I don't really see the inconsistency that you mentioned. Equally yoked means one is standing on one side carrying his burden and one STANDING ON THE OTHER END OF THE YOKE and lift the burden TOGETHER. I wonder what would happen if both of them standing on one end together and try to lift that thing up.

      I am sad because the word "leadership" is being seen as a title that can be conferred and used as an honorary rank. Well you can say that man has the calling at church and priesthood and they are the stars on the show but do you actually think that they are in an inferior position just because they are not the "superstars"? What did the First Presidency mean (and virtually the Lord as those were His Oracles) when they said "motherhood is near to divinity. It is the highest, holiest service to be assumed by mankind. It places her who honors its holy calling and service next to the angels"? I could almost say that man are not as important in the plan of God.
      men and women are separate but equal but the husband is the patriarch and has final say.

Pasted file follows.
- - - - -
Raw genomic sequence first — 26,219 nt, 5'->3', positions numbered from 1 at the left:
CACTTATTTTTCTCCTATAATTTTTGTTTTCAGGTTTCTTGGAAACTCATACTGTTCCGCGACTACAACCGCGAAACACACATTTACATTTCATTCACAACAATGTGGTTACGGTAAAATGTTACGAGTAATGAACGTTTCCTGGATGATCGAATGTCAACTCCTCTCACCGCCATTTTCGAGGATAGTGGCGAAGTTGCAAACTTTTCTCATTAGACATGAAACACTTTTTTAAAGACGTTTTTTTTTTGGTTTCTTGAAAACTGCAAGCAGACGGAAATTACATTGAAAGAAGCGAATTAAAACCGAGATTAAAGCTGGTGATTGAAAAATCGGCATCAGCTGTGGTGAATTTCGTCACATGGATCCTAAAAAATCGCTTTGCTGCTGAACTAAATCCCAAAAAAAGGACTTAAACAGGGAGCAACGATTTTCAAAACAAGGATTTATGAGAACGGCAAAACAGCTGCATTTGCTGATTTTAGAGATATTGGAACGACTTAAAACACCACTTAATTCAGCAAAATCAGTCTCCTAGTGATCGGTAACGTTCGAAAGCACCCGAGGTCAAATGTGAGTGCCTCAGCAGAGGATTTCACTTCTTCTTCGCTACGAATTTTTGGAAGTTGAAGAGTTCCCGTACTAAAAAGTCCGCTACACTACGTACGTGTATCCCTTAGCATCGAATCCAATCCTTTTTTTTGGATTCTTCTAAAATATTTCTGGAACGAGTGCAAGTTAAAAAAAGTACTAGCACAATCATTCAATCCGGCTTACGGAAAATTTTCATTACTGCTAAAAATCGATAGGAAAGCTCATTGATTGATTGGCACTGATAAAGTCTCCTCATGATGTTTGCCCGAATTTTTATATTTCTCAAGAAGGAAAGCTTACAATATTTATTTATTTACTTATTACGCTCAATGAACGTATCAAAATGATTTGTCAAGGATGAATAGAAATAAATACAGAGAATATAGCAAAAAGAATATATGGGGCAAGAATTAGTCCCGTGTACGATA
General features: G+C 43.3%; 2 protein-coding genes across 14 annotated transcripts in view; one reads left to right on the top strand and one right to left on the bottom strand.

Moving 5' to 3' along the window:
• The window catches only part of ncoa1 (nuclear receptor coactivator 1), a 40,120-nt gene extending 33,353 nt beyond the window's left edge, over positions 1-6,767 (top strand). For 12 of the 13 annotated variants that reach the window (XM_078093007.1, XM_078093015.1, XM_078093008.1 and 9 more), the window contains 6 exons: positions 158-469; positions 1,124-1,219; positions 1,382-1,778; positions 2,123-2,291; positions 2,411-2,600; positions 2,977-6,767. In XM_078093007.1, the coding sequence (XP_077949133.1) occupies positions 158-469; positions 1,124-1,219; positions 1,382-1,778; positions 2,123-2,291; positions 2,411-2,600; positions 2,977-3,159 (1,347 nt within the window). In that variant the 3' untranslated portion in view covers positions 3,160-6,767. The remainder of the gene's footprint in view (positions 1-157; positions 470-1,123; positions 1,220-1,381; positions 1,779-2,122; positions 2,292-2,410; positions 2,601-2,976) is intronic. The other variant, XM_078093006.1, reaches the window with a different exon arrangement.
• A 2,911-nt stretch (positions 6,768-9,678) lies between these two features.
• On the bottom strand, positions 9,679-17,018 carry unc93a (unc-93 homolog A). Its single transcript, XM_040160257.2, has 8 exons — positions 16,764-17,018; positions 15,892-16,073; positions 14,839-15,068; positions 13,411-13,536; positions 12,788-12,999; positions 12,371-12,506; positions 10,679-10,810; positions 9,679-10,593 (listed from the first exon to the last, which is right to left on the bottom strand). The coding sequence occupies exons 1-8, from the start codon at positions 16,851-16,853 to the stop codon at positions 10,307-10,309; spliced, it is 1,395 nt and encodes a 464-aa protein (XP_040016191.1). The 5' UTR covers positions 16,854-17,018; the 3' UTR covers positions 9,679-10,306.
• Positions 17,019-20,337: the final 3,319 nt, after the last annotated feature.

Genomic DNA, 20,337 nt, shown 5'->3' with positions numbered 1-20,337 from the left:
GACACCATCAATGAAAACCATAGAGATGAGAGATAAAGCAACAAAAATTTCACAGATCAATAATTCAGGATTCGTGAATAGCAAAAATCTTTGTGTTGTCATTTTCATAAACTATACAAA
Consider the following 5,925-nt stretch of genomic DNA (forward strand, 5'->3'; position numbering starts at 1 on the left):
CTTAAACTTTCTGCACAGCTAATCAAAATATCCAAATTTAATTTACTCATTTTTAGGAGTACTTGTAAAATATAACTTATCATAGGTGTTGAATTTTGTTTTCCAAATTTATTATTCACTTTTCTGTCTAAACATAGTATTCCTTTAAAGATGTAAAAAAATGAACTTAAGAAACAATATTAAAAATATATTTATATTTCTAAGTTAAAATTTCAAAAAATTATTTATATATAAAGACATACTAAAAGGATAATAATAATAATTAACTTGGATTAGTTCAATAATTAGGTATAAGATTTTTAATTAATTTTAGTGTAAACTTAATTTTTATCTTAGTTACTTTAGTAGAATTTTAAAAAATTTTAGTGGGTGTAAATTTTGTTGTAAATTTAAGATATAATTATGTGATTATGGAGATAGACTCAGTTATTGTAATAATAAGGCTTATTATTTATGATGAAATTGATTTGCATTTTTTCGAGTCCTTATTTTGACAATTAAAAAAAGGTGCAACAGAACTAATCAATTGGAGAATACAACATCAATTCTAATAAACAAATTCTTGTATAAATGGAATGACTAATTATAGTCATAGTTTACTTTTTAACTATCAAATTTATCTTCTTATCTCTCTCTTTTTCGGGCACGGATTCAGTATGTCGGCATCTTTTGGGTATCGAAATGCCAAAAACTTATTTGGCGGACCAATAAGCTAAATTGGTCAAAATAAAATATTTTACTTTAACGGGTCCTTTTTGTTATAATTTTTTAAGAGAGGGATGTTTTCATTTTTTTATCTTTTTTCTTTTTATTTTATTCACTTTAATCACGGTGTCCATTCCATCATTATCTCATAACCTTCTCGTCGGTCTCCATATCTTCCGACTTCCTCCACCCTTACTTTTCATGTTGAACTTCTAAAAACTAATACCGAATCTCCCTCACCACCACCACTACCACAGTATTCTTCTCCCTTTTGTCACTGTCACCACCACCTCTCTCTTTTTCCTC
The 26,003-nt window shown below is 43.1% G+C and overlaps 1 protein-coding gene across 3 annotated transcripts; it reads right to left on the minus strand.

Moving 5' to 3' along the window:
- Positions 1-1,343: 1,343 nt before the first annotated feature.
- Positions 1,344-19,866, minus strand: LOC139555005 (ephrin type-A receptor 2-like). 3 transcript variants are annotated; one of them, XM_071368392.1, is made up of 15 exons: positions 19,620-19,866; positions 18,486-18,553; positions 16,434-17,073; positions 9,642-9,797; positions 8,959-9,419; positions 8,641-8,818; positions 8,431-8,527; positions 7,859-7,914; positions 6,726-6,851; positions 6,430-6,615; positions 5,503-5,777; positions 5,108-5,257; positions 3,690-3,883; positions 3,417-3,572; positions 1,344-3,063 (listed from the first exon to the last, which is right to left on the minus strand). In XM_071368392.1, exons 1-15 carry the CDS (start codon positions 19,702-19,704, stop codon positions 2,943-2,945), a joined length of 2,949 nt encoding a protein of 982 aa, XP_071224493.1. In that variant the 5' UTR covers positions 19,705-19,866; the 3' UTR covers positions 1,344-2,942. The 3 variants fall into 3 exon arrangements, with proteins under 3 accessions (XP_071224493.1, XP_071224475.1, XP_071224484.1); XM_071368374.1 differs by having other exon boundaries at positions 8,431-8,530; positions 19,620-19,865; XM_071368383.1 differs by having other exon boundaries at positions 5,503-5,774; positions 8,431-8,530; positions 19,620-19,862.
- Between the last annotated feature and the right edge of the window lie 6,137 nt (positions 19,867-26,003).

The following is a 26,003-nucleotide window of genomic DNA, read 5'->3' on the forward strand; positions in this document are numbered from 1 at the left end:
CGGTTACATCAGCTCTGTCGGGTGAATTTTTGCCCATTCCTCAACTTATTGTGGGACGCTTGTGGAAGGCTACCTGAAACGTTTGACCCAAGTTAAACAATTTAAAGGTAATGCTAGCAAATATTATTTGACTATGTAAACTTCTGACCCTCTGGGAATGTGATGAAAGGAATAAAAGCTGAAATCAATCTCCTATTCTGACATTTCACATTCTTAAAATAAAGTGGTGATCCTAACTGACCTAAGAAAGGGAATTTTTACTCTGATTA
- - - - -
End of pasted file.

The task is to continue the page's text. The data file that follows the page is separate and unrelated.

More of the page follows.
“In the Church there is a distinct line of authority. We serve where called by those who preside over us. In the home it is a partnership with husband and wife equally yoked together, sharing in decisions, always working together.”

      -- President Boyd K. Packer
      So you can dance around what you think is 'equal' and rejoice in the inconsistency and claim to find room for everybody, but it's still a fundamentally contradictory position.

      Who threw the idea that man and woman are equal?

      "In these sacred responsibilities, fathers and mothers are obligated to help one another as EQUAL partners."

      "Nevertheless NEITHER is the man without the woman, NEITHER the woman without the man, in the Lord."

      "Therefore shall a man leave his father and his mother, and shall cleave unto his wife: and they shall be ONE FLESH."